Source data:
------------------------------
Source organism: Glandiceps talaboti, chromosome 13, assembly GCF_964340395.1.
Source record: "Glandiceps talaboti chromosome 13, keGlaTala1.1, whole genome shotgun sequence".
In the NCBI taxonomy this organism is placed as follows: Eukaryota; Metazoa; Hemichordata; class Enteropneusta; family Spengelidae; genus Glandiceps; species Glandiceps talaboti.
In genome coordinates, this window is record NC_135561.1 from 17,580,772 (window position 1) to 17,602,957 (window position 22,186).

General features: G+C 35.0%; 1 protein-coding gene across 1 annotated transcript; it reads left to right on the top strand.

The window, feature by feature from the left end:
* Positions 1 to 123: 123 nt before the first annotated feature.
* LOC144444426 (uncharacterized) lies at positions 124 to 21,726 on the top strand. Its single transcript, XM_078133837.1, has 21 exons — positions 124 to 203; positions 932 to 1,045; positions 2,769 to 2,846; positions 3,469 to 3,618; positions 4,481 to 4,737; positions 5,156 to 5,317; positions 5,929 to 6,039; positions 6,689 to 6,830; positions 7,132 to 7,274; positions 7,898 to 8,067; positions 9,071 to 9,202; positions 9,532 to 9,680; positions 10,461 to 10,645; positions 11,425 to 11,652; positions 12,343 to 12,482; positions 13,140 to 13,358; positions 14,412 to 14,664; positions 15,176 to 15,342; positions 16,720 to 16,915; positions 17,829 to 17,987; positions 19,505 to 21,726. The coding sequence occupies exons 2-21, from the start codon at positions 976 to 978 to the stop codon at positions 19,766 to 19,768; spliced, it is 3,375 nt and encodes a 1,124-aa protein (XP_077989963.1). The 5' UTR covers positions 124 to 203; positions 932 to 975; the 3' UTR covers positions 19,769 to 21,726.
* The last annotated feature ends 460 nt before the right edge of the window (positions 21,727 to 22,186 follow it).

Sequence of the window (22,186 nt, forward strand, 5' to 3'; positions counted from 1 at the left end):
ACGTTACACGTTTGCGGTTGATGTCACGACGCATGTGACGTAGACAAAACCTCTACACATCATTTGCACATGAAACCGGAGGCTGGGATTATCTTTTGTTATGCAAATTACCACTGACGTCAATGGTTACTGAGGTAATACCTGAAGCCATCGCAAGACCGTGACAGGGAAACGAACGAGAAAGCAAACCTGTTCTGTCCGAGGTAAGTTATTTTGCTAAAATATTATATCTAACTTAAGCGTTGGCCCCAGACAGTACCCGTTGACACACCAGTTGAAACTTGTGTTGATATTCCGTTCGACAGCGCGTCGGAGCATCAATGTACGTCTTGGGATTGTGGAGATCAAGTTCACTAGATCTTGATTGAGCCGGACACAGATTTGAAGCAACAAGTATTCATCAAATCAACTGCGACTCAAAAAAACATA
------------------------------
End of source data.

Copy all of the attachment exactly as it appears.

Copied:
Source organism: Glandiceps talaboti, chromosome 13, assembly GCF_964340395.1.
Source record: "Glandiceps talaboti chromosome 13, keGlaTala1.1, whole genome shotgun sequence".
In the NCBI taxonomy this organism is placed as follows: Eukaryota; Metazoa; Hemichordata; class Enteropneusta; family Spengelidae; genus Glandiceps; species Glandiceps talaboti.
In genome coordinates, this window is record NC_135561.1 from 17,580,772 (window position 1) to 17,602,957 (window position 22,186).

General features: G+C 35.0%; 1 protein-coding gene across 1 annotated transcript; it reads left to right on the top strand.

The window, feature by feature from the left end:
* Positions 1 to 123: 123 nt before the first annotated feature.
* LOC144444426 (uncharacterized) lies at positions 124 to 21,726 on the top strand. Its single transcript, XM_078133837.1, has 21 exons — positions 124 to 203; positions 932 to 1,045; positions 2,769 to 2,846; positions 3,469 to 3,618; positions 4,481 to 4,737; positions 5,156 to 5,317; positions 5,929 to 6,039; positions 6,689 to 6,830; positions 7,132 to 7,274; positions 7,898 to 8,067; positions 9,071 to 9,202; positions 9,532 to 9,680; positions 10,461 to 10,645; positions 11,425 to 11,652; positions 12,343 to 12,482; positions 13,140 to 13,358; positions 14,412 to 14,664; positions 15,176 to 15,342; positions 16,720 to 16,915; positions 17,829 to 17,987; positions 19,505 to 21,726. The coding sequence occupies exons 2-21, from the start codon at positions 976 to 978 to the stop codon at positions 19,766 to 19,768; spliced, it is 3,375 nt and encodes a 1,124-aa protein (XP_077989963.1). The 5' UTR covers positions 124 to 203; positions 932 to 975; the 3' UTR covers positions 19,769 to 21,726.
* The last annotated feature ends 460 nt before the right edge of the window (positions 21,727 to 22,186 follow it).

Sequence of the window (22,186 nt, forward strand, 5' to 3'; positions counted from 1 at the left end):
ACGTTACACGTTTGCGGTTGATGTCACGACGCATGTGACGTAGACAAAACCTCTACACATCATTTGCACATGAAACCGGAGGCTGGGATTATCTTTTGTTATGCAAATTACCACTGACGTCAATGGTTACTGAGGTAATACCTGAAGCCATCGCAAGACCGTGACAGGGAAACGAACGAGAAAGCAAACCTGTTCTGTCCGAGGTAAGTTATTTTGCTAAAATATTATATCTAACTTAAGCGTTGGCCCCAGACAGTACCCGTTGACACACCAGTTGAAACTTGTGTTGATATTCCGTTCGACAGCGCGTCGGAGCATCAATGTACGTCTTGGGATTGTGGAGATCAAGTTCACTAGATCTTGATTGAGCCGGACACAGATTTGAAGCAACAAGTATTCATCAAATCAACTGCGACTCAAAAAAACATA